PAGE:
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I have a table that is used to store an incrementing numeric ID (of type INT). It contains a single row. The ID is incremented using a query:

UPDATE TOP(1) MyTable
WITH(TABLOCKX)
SET NextID = NextID + 1

I would like to move this into a stored procedure that returns the value that was in the NextID column before it was incremented, but am unsure how to do this using OUTPUT parameters. Any help would be appreciated.

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I guest you cannot use identity type. –  Grzegorz Gierlik Jun 23 '10 at 15:23
    
@Grzegorz Not an option in this case. Sometimes I need to set the value to an arbitrary number - either in software of manually in sql management studio. –  Andy Johnson Jun 23 '10 at 15:38

3 Answers 3

up vote 3 down vote accepted

for SQL Server 2005+, try:

CREATE PROCEDURE dbo.Get_New_My_Table_ID
    @current_id INT = NULL OUTPUT    -- Declared OUTPUT parameter
AS
BEGIN TRANSACTION

UPDATE TOP(1) MyTable WITH(TABLOCKX)
    SET NextID = NextID + 1
    OUTPUT DELETED.NextID

COMMIT TRANSACTION

RETURN 0
GO

the results of OUTPUT don't need to go into an actual table, it can be a result set.

test it out:

declare @MyTable table (NextID int)
INSERT INTO @MyTable VALUES (1234)


SELECT 'BEFORE',* FROM @MyTable

PRINT '------------<<<<UPDATE>>>>---------'
UPDATE TOP(1) @MyTable
    SET NextID = NextID + 1
    OUTPUT DELETED.NextID
PRINT '------------<<<<UPDATE>>>>---------'

SELECT 'AFTER',* FROM @MyTable

OUTPUT:

(1 row(s) affected)
       NextID
------ -----------
BEFORE 1234

(1 row(s) affected)

------------<<<<UPDATE>>>>---------
NextID
-----------
1234

(1 row(s) affected)

------------<<<<UPDATE>>>>---------
      NextID
----- -----------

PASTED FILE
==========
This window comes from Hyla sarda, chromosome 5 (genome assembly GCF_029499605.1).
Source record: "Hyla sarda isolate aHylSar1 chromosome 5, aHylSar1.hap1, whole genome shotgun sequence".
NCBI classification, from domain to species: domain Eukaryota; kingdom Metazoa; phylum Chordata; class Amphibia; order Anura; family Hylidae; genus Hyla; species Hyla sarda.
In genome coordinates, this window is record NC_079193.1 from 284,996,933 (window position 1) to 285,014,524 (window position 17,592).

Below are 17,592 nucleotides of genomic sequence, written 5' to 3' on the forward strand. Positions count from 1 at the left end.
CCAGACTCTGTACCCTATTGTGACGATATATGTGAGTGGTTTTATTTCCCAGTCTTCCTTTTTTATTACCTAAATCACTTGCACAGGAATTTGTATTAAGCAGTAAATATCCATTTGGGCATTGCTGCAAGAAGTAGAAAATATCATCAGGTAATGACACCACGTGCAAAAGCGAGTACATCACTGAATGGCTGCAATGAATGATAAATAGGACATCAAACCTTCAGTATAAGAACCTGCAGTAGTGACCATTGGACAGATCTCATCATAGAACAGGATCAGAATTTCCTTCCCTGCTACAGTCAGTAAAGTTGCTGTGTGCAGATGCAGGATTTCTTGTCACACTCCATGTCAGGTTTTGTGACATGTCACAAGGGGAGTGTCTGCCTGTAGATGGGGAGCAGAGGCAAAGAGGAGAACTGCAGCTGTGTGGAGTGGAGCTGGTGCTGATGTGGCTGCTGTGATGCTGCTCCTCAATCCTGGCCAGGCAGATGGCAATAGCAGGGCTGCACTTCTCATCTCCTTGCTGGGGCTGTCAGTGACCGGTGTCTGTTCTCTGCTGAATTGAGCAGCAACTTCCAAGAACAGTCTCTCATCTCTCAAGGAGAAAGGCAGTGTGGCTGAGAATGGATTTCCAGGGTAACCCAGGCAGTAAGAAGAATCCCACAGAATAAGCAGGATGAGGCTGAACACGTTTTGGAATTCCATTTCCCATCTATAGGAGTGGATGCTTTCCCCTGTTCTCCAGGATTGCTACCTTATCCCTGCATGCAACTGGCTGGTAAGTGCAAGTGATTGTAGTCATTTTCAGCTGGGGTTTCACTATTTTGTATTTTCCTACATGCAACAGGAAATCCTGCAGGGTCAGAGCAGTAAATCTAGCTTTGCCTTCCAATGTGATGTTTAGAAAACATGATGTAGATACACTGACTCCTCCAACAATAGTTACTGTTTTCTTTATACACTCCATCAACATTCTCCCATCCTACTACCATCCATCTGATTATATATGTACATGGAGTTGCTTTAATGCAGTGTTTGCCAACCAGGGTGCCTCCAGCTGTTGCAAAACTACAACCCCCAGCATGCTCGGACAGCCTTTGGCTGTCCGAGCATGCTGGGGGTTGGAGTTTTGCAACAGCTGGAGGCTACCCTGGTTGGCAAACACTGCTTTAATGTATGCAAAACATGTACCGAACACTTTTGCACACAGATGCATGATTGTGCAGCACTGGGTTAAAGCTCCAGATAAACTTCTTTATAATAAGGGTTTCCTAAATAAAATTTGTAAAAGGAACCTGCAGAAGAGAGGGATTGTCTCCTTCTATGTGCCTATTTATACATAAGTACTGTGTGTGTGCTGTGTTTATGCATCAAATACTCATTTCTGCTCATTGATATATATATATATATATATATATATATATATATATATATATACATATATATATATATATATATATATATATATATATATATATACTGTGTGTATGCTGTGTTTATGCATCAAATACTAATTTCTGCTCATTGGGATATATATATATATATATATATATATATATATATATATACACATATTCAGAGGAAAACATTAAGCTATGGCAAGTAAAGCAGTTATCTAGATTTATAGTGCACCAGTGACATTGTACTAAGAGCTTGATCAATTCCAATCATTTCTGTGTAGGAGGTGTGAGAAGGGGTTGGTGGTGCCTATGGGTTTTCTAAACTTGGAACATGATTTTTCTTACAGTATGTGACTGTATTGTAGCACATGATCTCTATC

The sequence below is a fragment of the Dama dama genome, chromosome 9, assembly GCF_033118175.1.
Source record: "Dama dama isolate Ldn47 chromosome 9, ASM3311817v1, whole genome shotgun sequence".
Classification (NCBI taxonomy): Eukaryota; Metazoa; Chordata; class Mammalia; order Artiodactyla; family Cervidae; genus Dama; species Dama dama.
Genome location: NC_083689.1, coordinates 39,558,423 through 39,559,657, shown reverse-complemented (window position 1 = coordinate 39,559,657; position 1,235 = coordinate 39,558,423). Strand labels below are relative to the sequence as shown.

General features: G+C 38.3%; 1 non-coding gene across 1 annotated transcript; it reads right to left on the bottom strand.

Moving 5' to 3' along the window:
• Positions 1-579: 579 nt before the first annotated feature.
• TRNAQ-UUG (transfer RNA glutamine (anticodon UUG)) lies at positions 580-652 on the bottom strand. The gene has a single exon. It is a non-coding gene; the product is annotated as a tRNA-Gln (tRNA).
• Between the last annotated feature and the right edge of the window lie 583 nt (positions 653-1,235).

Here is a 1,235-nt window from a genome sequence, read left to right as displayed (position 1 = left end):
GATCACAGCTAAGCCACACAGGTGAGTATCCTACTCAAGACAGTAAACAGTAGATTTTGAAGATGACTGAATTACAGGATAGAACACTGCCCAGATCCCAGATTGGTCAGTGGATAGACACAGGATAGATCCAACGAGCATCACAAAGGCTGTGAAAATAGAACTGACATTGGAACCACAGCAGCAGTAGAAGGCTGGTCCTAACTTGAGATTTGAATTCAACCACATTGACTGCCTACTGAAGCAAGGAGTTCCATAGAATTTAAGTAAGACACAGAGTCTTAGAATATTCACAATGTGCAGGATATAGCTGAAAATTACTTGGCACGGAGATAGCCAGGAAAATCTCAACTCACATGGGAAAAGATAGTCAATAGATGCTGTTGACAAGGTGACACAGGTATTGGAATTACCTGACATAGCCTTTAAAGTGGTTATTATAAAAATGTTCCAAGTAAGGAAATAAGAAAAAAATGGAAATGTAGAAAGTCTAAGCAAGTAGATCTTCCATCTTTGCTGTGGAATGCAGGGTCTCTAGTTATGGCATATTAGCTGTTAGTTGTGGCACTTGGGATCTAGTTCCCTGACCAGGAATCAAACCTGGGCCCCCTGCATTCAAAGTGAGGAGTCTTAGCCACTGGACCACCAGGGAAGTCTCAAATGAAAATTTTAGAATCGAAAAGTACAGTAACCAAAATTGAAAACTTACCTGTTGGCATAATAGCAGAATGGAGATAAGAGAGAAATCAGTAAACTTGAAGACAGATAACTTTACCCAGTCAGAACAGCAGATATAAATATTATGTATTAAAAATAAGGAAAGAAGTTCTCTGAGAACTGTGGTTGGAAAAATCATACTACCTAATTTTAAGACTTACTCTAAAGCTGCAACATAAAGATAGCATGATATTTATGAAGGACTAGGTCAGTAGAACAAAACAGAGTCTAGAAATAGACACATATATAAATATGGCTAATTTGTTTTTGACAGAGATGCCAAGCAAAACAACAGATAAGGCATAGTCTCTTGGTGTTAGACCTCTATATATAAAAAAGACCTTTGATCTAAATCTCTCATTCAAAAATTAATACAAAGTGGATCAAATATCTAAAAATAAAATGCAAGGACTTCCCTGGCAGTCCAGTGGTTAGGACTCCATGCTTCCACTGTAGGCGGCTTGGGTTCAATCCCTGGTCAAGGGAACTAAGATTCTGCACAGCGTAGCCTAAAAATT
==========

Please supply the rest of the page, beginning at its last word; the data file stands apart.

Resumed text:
AFTER 1235

(1 row(s) affected)
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Thanks KM. That works for me. Since the query is simpler (and presumably more efficient) than Tom's, I've accepted your answer. –  Andy Johnson Jun 24 '10 at 9:04

In SQL2005 or later the previous values for updated values can be retrieved using the OUTPUT clause.

Given that only one value will be returned I don't know how this compares with Tom's approach. I suspect that Tom's will be faster as there is an extra read but no overhead of creating a table variable. (Edit: and of course mine still has to read the table variable as well!)

CREATE PROC blah
@OldId int OUTPUT
AS

DECLARE @OldIds table( NextID int);


UPDATE TOP(1) MyTable
WITH(TABLOCKX)
SET NextID = NextID + 1
OUTPUT DELETED.NextID INTO @OldIds

SELECT @OldId = NextID
FROM @OldIds
share|improve this answer
    
Thanks Martin. +1 for that. I decided to accept Tom's solution because it avoids the need for a temporary table. Seemed slightly simpler. –  Andy Johnson Jun 23 '10 at 15:29
    
@Andy - Yep I agree. It's a shame that @OldId = DELETED.NextID doesn't appear to work. –  Martin Smith Jun 23 '10 at 15:31
    
The OUTPUT clause is the way to go, but you ruined it by using the temp table. OUTPUT doesn't need to go into a table, it can be a result set, see my answer. –  KM. Jun 23 '10 at 17:27
    
@KM Was working off the requirement that it go into an OUTPUT parameter but I see that wasn't such a requirement in the end :-) –  Martin Smith Jun 24 '10 at 10:35

You might want to add in some error checking, etc. I also assumed that the table is a one-row table.

CREATE PROCEDURE dbo.Get_New_My_Table_ID
    @current_id INT = NULL OUTPUT    -- Declared OUTPUT parameter
AS
BEGIN
    BEGIN TRANSACTION

    SELECT
        @current_id = COALESCE(next_id, 0)
    FROM
        dbo.My_Table WITH (TABLOCK, HOLDLOCK)

    UPDATE dbo.My_Table
    SET next_id = @current_id + 1

    COMMIT TRANSACTION
END
GO

To use the stored procedure:

DECLARE @my_id INT

EXEC dbo.Get_New_My_Table_ID @current_id = @my_id OUTPUT
share|improve this answer
    
@Tom he wants the before increment value returned. –  Martin Smith Jun 23 '10 at 15:20
    
Thanks Tom, that works for me. The idea of using an initial select before the update had occurred to me, but I wrongly thought that HOLDLOCK couldn't be used with TABLOCKX, so I couldn't see a way to keep the lock. Looks like it can. Also you've introduced me to the COALESCE statement, which I wasn't aware of! –  Andy Johnson Jun 23 '10 at 15:25
    
@Martin True, but I can easily adapt his solution. –  Andy Johnson Jun 23 '10 at 15:26
    
Edited to return the current value –  Tom H. Jun 23 '10 at 15:38
    
far more complicated than it needs to be, you can do this in a single UPDATE statement, see my answer. –  KM. Jun 23 '10 at 17:26

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